Sunday, August 05, 2012

Faith and Religious Liberty

Rorate Caeli: De Mattei: "Religious Liberty - or liberty for Christians?"

"Further, the right of being immune to coercion, or rather the fact that the Church does not impose the Catholic Faith on anyone, but requires the freedom of the act of faith, does not arise from a presumed natural right to religious freedom or a presumed natural right to believe in any religion whatever, but it is founded on the fact that the Catholic Religion, the only true one, must be embraced in complete freedom without any constraints."

This does not seem to explain why the act of faith cannot be coerced. Should it not be said that the act of faith, by its very nature, must be free? The will moves the intellect to assent to God as First Truth, and the will cannot be coerced.

Secondly, if one is motivated to assent to propositions of the Faith for a reason other than God Himself, then it would not be an act of Faith but of some other sort of belief.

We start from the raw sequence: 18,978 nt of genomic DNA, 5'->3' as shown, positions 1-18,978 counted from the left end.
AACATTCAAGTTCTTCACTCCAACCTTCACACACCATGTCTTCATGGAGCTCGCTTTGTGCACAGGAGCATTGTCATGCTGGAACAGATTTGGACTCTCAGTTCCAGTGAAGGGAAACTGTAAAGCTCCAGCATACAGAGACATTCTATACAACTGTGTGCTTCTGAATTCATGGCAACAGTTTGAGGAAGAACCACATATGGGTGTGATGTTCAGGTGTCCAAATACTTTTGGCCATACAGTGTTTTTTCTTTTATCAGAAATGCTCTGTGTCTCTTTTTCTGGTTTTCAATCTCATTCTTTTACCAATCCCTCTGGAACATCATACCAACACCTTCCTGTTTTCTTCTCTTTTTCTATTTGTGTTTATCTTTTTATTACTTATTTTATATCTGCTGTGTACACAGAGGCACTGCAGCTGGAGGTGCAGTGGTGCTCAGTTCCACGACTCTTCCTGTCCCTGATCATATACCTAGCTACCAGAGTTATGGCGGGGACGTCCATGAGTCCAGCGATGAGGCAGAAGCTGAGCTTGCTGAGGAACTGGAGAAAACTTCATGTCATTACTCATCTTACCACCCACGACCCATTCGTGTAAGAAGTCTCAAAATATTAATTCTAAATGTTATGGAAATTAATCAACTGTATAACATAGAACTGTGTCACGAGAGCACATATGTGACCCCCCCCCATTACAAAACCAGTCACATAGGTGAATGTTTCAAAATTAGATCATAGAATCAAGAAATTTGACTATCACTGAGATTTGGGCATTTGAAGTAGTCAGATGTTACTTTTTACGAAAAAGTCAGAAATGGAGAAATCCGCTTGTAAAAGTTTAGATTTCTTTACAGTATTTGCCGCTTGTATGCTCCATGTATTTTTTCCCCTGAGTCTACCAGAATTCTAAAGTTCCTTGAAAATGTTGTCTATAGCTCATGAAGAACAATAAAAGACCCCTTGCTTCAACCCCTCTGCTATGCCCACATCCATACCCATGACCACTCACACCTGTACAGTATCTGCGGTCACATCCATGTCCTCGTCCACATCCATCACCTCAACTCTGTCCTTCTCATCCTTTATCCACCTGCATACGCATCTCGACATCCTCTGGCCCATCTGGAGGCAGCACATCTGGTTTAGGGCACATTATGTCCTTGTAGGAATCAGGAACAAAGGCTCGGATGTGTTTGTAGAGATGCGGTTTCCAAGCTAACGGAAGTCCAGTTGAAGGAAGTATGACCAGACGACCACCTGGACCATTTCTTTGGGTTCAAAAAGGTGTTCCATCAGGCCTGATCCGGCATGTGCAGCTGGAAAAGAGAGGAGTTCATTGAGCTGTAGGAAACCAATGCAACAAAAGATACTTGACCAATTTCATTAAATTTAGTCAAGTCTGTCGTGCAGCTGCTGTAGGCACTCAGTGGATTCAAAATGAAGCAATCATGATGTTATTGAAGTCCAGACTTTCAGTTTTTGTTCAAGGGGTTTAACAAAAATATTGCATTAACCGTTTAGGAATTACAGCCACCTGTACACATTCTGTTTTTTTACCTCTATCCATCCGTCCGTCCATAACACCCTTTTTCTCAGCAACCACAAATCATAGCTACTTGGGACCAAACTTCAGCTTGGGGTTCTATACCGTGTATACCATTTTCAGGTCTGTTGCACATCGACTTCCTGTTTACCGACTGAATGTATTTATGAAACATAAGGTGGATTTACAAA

Since Faith cannot be coerced or compelled and its object is Divine and it is an act possible only through God's grace, it falls outside the competence of human authority. Human authority may act to protect the Church but it cannot punish those who have deliberately rejected Faith, except in so far as they threaten the good of the community? Does the Church have the authority to punish those who have sinned in rejecting Faith? It seems to me that Aquinas is wrong on this point. Even if Christians are obligated to keep the Faith, once they have turned away from it, how can they be compelled to return to it? How can anyone but God move them to return to Faith?